Virginia Jacko and I first met face-to-face on September 14, 2006, although we had talked several times by phone over the prior month. When my taxi from the airport arrived at the Miami Lighthouse For the Blind and Visually Impaired at 8 a.m. that day, I was feeling uncharacteristically apprehensive. The purpose of my first visit to the Miami Lighthouse was to officially kick off a major project – we called it the “High-Impact Governing Initiative” – aimed at strengthening the governing role, functions, and structure of the Lighthouse Board of Directors. In a few minutes I would be meeting Virginia, who had been the Miami Lighthouse’s first blind president & CEO since June 2005, after serving in an interim, pro bono capacity for the prior four months. Most consultants probably feel a slight tingle of danger at the prospect of working with a whole new cast of characters when beginning a new engagement, but I had an unaccustomed case of nerves when I got out of the cab that morning.
In retrospect, I realize my trepidation had to do with Virginia’s being blind. Although I had briefly interacted with a handful of blind people in various consulting engagements over the years, I had never worked closely with a blind chief executive in my twenty-five years of nonprofit consulting. So on the taxi ride from the Miami Airport, I found myself worrying about small things that seem a bit silly in retrospect. Was the subject of her blindness off-limits, or would it be appropriate to ask her about the history of her losing her sight? If we walked down the corridor together during my visit, should I take her arm? During the buffet lunch that was being served in the conference room during my meeting with Virginia and her top executives, should I offer to fill Virginia’s plate? Not knowing the rules of etiquette really bothered me, since unwittingly committing a faux pas is not my custom, and the last thing I wanted to do was offend my new CEO client.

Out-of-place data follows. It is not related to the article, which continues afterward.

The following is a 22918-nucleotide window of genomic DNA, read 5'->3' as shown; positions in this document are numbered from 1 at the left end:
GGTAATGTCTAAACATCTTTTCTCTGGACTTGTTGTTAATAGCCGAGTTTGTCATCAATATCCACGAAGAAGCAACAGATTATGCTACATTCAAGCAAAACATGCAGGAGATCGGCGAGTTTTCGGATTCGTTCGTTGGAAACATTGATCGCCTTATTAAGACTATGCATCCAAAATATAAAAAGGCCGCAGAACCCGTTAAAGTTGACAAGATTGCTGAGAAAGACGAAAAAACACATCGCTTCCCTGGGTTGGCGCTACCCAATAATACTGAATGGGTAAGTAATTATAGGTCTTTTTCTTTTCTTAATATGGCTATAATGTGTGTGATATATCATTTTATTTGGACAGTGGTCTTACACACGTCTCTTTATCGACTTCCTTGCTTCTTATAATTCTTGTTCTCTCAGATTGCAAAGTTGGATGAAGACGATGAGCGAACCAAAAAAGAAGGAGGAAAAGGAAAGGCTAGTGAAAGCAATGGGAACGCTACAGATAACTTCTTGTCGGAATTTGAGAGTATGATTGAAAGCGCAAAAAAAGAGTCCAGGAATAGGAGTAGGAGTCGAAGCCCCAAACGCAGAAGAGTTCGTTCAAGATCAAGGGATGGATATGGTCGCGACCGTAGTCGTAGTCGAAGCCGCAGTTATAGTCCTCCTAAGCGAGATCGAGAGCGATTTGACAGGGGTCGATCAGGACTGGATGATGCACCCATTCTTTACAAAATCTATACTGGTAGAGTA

This account of my meeting Virginia Jacko comes from my newest book, The Blind Visionary, which Virginia and I co-authored. Due out in January 2010 from Governance Edge, The Blind Visionary tells the extraordinary story of Virginia’s gradually losing her eyesight while serving as a senior financial executive at Purdue University, starting over as a vocational rehabilitation student at the Miami Lighthouse in 2001, and becoming the Lighthouse President & CEO only four years later. In addition to telling Virginia’s fascinating story, The Blind Visionary provides readers with practical guidance in overcoming whatever obstacles they face on the way to fuller, more satisfying lives and careers.
Be on the lookout for other excerpts from The Blind Visionary in future blogs.